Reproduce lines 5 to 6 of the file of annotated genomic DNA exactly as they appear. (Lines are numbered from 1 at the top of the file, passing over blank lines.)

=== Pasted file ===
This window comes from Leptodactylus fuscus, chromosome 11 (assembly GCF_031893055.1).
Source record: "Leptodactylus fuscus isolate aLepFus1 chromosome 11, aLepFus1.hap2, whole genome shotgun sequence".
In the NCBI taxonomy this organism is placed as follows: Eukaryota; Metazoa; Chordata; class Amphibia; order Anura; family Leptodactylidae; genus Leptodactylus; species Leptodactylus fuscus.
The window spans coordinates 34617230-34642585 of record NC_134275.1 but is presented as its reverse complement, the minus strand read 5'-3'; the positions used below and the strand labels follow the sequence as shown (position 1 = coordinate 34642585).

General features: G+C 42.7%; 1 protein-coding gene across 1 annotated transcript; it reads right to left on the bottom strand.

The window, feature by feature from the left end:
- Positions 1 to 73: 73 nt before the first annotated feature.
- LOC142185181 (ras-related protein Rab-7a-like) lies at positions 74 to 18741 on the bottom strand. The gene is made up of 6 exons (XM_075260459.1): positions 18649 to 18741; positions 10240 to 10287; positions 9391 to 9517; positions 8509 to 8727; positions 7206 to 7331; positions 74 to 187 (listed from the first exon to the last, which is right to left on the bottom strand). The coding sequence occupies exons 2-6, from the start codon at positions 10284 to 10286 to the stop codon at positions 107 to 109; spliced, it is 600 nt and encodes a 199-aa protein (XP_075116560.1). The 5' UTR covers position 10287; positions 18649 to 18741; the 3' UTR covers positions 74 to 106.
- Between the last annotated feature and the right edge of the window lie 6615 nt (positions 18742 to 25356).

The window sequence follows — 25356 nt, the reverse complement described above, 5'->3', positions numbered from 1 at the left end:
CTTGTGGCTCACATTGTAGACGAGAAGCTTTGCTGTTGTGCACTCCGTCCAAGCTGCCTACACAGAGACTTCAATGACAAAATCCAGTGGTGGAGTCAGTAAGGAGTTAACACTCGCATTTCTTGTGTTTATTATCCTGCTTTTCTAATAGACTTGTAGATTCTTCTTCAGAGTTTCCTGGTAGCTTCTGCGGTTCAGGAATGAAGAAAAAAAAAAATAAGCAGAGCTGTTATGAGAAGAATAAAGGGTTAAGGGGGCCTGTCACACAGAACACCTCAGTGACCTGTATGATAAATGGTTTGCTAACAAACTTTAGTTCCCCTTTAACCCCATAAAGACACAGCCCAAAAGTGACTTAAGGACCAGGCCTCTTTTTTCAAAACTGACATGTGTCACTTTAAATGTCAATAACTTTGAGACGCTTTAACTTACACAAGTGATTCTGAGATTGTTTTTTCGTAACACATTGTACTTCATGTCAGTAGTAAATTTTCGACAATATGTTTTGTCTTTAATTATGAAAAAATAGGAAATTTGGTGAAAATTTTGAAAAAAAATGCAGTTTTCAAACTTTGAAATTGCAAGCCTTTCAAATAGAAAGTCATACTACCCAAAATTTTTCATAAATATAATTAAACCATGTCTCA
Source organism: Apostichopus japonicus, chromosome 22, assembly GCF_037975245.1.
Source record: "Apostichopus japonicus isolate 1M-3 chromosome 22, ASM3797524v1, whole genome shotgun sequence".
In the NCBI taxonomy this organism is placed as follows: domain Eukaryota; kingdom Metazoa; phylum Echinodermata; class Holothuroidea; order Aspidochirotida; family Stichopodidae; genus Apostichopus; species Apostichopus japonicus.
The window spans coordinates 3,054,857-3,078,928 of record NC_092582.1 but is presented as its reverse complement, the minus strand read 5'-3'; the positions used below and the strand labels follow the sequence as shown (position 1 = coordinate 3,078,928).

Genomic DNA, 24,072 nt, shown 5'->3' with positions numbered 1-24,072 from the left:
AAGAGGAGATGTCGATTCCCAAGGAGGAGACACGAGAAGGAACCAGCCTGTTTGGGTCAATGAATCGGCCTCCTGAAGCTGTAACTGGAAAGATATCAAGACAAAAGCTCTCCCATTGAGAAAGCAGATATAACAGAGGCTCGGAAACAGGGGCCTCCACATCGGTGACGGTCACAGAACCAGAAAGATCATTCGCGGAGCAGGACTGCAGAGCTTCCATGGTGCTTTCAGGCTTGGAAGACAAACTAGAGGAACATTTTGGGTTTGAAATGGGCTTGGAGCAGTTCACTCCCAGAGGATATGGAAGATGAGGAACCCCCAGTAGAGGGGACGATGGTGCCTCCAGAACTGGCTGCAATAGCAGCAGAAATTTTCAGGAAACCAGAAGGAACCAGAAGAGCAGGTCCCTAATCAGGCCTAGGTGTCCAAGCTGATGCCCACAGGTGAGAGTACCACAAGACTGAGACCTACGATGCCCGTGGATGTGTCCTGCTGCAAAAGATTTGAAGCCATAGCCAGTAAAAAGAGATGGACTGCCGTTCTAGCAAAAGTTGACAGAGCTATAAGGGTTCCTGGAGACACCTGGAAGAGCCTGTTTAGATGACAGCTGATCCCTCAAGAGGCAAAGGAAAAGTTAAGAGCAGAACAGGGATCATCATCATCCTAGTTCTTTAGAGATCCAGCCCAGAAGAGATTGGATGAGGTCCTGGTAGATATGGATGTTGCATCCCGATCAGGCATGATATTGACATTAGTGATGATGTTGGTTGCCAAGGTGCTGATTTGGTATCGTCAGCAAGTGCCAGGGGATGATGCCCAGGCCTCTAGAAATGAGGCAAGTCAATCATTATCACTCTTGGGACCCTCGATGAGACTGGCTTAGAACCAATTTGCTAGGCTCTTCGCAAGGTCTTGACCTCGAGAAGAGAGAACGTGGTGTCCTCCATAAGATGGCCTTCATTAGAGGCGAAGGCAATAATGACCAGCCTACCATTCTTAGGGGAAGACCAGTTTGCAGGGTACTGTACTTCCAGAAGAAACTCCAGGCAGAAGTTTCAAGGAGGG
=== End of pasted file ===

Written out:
General features: G+C 42.7%; 1 protein-coding gene across 1 annotated transcript; it reads right to left on the bottom strand.

The window, feature by feature from the left end: